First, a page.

Research by Dylan and colleagues at the University of Portsmouth has contributed to new ways of thinking about renewable energy.
“We worked on an EU project called LEANWIND, on offshore wind farms. Our research showed that, if things are done correctly, you can generate electricity just as cost effectively from wind farms as you can from, say, a nuclear or gas power station.
“When we started, there was huge scepticism, but now they’re saying that the big offshore wind farms in the North Sea are generating power more cheaply than nuclear.”
Speaking to many big energy companies at a large European consortium, he led work looking at how to make wind farms more cost efficient. He worked in collaboration with civil engineers and experts in subjects such as marine vessels.
The mathematical models his team developed were designed to have a positive effect on life cycle costs. This is likely to have had an impact on lowering the price of energy.
Dylan was invited to be a key investigator on LEANWIND because of his team’s eye-catching previous research into the factors – such as routing and scheduling – which would make a difference in solving challenges around wind farm maintenance.
The only way you’re going to prove it is by mathematical modelling. You’ve got to provide sufficient details of the operations, maintenance, logistics, supply chains, all of the environmental and social modelling.
He is now turning his attention to other forms of renewable energy.
“There’s real potential for tidal energies in the Channel, near France and off the coast of the Isle of Wight. So now we’re having to make the case for tidal power.
“We need to look at all the same things we looked at for wind farms – how devices work and how they’re maintained, how you get the electricity back to the shore, and so on. We’ll try to show how it’s possible to drive down the cost of tidal energy.”
Dylan is clear that advances in sustainable power rely strongly on research like this:
“There’s an element of chicken-and-egg. Investments rely on a level of confidence, so you need to prove things will work. It’s difficult to do that unless you test it out.
“The only way you’re going to prove it is by mathematical modelling. You’ve got to provide sufficient details of the operations, maintenance, logistics, supply chains, all of the environmental and social modelling.
“That can prove something will work before it’s built. It’s breaking the cycle of not being able to learn because you’re not constructing it.”
This kind of research has the potential to underpin far-reaching, positive changes – from supporting job creation, through to lowering energy bills and, of course, reducing the pollution that feeds climate change. It is genuinely life-altering.
Not perfect, but right
How does Dylan’s approach to modelling work? Let’s take tidal power as an example:
“Tides are already well-mapped and we can get a rough estimate of how much power would be generated.
“But then you might not have so much information on the future social impact, or it might be uncertain, so you’d bring in different specialist partners – geographers, doctors, engineers, for example – and bring together all their data.
“This takes us to a meta-modelling stage where we can provide criterion values, such as the various life cycle costs of building in different locations.
“We then put those in a multi-criteria decision making model, that will start to make decisions about where or when or how much you should build, what type of turbines you should use, what your supply chain route would look like, and so on.
You might not have so much information on the future social impact, or it might be uncertain, so you’d bring in different specialist partners – geographers, doctors, engineers, for example – and bring together all their data.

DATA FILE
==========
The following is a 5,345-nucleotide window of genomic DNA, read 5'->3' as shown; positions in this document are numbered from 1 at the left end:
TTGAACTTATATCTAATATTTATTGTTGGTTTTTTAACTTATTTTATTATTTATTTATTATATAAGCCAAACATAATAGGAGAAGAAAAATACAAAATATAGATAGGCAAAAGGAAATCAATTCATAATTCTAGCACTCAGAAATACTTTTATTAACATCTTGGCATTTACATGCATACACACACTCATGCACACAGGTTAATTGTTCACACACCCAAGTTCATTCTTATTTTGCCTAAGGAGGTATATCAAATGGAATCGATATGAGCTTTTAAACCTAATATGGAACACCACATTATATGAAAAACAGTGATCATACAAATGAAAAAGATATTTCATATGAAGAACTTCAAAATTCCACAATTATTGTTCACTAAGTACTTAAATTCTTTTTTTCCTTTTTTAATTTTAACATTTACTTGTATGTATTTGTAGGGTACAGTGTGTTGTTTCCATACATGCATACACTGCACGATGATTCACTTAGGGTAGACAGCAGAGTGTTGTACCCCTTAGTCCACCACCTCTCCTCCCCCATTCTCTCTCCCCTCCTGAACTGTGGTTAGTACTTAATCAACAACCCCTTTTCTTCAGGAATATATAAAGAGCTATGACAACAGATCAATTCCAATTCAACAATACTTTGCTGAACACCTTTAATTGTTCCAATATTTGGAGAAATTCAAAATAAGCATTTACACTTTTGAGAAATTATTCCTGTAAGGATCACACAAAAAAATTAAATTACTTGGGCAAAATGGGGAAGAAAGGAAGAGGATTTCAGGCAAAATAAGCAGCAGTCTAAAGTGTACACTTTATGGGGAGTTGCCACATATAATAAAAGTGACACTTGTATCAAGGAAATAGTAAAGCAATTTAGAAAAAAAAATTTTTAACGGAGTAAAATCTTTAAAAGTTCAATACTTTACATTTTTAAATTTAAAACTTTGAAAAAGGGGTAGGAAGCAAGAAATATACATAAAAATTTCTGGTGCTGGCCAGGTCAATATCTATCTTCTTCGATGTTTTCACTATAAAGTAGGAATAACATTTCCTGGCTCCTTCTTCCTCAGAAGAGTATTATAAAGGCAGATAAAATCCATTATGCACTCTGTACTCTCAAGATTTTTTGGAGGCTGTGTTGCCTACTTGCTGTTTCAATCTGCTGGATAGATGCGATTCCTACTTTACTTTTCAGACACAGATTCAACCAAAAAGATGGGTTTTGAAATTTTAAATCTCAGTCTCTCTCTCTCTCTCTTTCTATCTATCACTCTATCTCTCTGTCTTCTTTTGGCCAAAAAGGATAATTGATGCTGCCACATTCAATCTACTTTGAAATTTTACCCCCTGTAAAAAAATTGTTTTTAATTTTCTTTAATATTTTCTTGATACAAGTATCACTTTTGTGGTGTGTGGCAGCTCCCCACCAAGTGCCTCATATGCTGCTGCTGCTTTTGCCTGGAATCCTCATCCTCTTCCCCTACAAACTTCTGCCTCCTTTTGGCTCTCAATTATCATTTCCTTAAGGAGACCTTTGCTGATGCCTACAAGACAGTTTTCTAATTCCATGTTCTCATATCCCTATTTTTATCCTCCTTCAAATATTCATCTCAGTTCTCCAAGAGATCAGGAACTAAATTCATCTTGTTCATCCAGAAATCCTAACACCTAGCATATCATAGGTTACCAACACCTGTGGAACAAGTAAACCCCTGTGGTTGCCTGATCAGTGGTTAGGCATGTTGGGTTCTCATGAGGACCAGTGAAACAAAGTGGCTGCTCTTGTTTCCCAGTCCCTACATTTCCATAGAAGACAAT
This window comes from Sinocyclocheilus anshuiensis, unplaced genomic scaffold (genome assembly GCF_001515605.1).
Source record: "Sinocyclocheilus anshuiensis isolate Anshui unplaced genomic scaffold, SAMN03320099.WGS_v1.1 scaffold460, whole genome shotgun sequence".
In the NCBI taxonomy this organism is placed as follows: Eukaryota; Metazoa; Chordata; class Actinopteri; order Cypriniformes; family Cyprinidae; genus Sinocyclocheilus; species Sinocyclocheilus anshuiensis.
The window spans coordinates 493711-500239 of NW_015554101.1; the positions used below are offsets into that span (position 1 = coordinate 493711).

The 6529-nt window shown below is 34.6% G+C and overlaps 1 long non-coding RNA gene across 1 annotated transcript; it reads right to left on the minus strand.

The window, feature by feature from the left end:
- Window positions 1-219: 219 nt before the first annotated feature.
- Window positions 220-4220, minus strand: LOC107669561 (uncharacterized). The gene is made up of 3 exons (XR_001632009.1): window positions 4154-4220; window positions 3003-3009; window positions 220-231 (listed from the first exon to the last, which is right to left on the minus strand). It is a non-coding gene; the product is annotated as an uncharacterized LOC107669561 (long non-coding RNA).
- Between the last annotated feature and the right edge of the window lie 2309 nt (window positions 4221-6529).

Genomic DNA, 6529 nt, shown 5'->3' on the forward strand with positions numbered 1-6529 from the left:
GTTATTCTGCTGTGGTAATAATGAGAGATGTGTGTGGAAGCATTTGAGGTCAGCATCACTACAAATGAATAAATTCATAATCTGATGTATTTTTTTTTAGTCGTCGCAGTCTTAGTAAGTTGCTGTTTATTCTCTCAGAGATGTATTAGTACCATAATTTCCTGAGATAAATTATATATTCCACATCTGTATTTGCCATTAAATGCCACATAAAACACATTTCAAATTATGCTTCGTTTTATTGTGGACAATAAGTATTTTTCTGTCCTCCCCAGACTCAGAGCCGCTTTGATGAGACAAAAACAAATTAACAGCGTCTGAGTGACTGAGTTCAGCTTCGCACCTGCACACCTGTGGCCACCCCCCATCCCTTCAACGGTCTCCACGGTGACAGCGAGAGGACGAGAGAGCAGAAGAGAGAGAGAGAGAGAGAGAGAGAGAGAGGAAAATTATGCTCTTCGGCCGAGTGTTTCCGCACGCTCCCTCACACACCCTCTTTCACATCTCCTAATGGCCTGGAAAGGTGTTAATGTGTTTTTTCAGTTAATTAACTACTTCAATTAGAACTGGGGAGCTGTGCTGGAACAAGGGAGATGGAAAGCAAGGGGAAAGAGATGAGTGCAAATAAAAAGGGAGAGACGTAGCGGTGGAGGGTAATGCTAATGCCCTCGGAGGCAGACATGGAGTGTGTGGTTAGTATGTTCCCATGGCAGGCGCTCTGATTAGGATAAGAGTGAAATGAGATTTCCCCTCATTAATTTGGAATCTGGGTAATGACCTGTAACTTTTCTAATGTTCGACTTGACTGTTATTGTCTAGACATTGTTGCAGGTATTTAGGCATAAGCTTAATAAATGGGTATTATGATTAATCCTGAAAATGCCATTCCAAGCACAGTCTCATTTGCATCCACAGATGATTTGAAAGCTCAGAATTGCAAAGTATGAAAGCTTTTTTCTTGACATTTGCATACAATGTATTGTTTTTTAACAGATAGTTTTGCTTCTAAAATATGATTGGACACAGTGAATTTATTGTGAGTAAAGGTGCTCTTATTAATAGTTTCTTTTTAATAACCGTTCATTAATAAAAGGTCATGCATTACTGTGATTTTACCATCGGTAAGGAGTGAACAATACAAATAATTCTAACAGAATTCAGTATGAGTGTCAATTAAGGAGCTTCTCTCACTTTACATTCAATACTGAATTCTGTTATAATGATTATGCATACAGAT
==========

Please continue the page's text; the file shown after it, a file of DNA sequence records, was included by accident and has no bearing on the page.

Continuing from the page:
“You reconcile the data at a high level to try and get these criteria trade-offs and good decisions. Then you can go back to your experts who have detailed understanding of the sub-criteria, to discuss the results the model is showing.”
So, although this process is based on mathematical modelling, it is at heart a very human endeavour. As Dylan says:
“I think there’s a myth, that people think of these kind of things as some sort of artificial intelligence, where you put it all into a computer and a perfect solution pops out.
“In reality, all the good modelling processes I’ve seen in operational research have been more of an interaction with the decision maker or makers, which helps them to make a good decision based on these criteria. There is no ‘perfect’ solution because it’s a trade-off between conflicting criteria.”
It’s not a case of how to get from A to Z. It’s much more complex than that. Imagine instead that you have a choice to start at A, B, C or D.
Using visualisations such as graphs, spider diagrams or geographical information systems solutions to present the data, the model shows you what would happen if you started from those different points, and then took route E, F, G or H, prioritising factors I, J, K or L.
It doesn’t tell you what decision to make. But it helps you to make the right trade-offs on the way to reaching your own conclusion.
In reality, all the good modelling processes I’ve seen in operational research have been more of an interaction with the decision maker or makers, which helps them to make a good decision based on these criteria. There is no ‘perfect’ solution because it’s a trade-off between conflicting criteria
To the Arctic and beyond
For Dylan, the draw of operational research has always been the way it enables him to use his talent for maths and make a difference in the world.
“When I first came across operational research as an undergraduate, it appealed because it was taking real life, writing it down as a series of algebraic equations and, by solving those, producing results for somebody that will change something.”
For three decades, Dylan has been filtering real life through maths to make it better. He feels the University of Portsmouth is the ideal place to do this, because of the focus on applied research, and support and flexibility for pursuing his own agenda.
And where will his enthusiasm take him next?
“I want to look at Arctic logistics and Arctic search-and-rescue. The ice is melting up there, which means more shipping traffic can pass through. That increases the risk of accidents.
“Consider that some tourist ships carry thousands of people across thousands of miles through Arctic waters. We’re going to work with the Norwegian coastguard and the Arctic nations, to look at where you locate your facilities, how you get emergency helicopters out, and how to do all that while maintaining a fragile ecosystem.”
Once again, Dylan Jones is ready to prove that maths can be a matter of life and death.